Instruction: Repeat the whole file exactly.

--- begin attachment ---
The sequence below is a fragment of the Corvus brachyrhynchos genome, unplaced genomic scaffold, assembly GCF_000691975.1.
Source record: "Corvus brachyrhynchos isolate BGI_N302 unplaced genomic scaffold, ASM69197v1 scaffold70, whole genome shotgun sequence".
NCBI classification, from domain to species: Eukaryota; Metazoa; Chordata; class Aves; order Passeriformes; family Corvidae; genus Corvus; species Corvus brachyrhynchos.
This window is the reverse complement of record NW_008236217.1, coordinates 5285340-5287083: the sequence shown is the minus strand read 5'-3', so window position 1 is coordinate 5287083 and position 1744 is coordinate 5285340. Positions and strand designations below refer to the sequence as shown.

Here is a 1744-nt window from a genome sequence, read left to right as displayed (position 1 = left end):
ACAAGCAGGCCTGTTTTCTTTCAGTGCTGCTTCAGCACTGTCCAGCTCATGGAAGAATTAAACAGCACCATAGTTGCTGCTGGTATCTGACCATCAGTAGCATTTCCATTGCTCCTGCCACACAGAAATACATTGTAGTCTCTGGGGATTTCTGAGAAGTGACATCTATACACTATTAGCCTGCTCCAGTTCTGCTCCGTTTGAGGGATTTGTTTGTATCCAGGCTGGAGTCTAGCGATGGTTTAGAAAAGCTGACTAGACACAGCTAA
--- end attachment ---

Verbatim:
The sequence below is a fragment of the Corvus brachyrhynchos genome, unplaced genomic scaffold, assembly GCF_000691975.1.
Source record: "Corvus brachyrhynchos isolate BGI_N302 unplaced genomic scaffold, ASM69197v1 scaffold70, whole genome shotgun sequence".
NCBI classification, from domain to species: Eukaryota; Metazoa; Chordata; class Aves; order Passeriformes; family Corvidae; genus Corvus; species Corvus brachyrhynchos.
This window is the reverse complement of record NW_008236217.1, coordinates 5285340-5287083: the sequence shown is the minus strand read 5'-3', so window position 1 is coordinate 5287083 and position 1744 is coordinate 5285340. Positions and strand designations below refer to the sequence as shown.

Here is a 1744-nt window from a genome sequence, read left to right as displayed (position 1 = left end):
ACAAGCAGGCCTGTTTTCTTTCAGTGCTGCTTCAGCACTGTCCAGCTCATGGAAGAATTAAACAGCACCATAGTTGCTGCTGGTATCTGACCATCAGTAGCATTTCCATTGCTCCTGCCACACAGAAATACATTGTAGTCTCTGGGGATTTCTGAGAAGTGACATCTATACACTATTAGCCTGCTCCAGTTCTGCTCCGTTTGAGGGATTTGTTTGTATCCAGGCTGGAGTCTAGCGATGGTTTAGAAAAGCTGACTAGACACAGCTAA